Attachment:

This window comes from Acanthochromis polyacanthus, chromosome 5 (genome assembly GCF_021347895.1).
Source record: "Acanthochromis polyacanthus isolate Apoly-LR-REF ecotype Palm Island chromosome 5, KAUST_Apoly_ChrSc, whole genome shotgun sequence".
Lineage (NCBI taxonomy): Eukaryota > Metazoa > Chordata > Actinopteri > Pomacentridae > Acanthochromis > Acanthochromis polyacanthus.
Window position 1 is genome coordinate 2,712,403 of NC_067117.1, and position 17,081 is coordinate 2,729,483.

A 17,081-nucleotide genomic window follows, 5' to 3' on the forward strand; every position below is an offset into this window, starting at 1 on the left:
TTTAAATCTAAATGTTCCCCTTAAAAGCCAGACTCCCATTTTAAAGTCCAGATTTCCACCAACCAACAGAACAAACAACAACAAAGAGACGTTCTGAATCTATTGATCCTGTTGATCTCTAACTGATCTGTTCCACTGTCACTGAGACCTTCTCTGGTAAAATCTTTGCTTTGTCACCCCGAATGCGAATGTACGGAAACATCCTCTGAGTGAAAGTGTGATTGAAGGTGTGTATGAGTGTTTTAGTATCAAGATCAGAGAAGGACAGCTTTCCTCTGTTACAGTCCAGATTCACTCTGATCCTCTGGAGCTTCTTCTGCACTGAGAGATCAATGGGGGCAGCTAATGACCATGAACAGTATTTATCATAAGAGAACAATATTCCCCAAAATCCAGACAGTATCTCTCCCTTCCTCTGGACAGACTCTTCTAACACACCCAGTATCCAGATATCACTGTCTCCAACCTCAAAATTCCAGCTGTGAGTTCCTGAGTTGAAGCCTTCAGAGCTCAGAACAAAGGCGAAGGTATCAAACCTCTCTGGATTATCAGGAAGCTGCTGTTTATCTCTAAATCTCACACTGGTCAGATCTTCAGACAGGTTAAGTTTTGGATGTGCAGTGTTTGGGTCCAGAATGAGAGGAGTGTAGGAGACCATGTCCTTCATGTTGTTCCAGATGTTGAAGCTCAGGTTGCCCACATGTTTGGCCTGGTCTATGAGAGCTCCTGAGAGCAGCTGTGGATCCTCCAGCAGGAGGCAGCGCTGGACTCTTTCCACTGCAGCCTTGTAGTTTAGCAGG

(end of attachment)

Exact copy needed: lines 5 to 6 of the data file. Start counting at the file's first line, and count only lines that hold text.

A 17,081-nucleotide genomic window follows, 5' to 3' on the forward strand; every position below is an offset into this window, starting at 1 on the left:
TTTAAATCTAAATGTTCCCCTTAAAAGCCAGACTCCCATTTTAAAGTCCAGATTTCCACCAACCAACAGAACAAACAACAACAAAGAGACGTTCTGAATCTATTGATCCTGTTGATCTCTAACTGATCTGTTCCACTGTCACTGAGACCTTCTCTGGTAAAATCTTTGCTTTGTCACCCCGAATGCGAATGTACGGAAACATCCTCTGAGTGAAAGTGTGATTGAAGGTGTGTATGAGTGTTTTAGTATCAAGATCAGAGAAGGACAGCTTTCCTCTGTTACAGTCCAGATTCACTCTGATCCTCTGGAGCTTCTTCTGCACTGAGAGATCAATGGGGGCAGCTAATGACCATGAACAGTATTTATCATAAGAGAACAATATTCCCCAAAATCCAGACAGTATCTCTCCCTTCCTCTGGACAGACTCTTCTAACACACCCAGTATCCAGATATCACTGTCTCCAACCTCAAAATTCCAGCTGTGAGTTCCTGAGTTGAAGCCTTCAGAGCTCAGAACAAAGGCGAAGGTATCAAACCTCTCTGGATTATCAGGAAGCTGCTGTTTATCTCTAAATCTCACACTGGTCAGATCTTCAGACAGGTTAAGTTTTGGATGTGCAGTGTTTGGGTCCAGAATGAGAGGAGTGTAGGAGACCATGTCCTTCATGTTGTTCCAGATGTTGAAGCTCAGGTTGCCCACATGTTTGGCCTGGTCTATGAGAGCTCCTGAGAGCAGCTGTGGATCCTCCAGCAGGAGGCAGCGCTGGACTCTTTCCACTGCAGCCTTGTAGTTTAGCAGG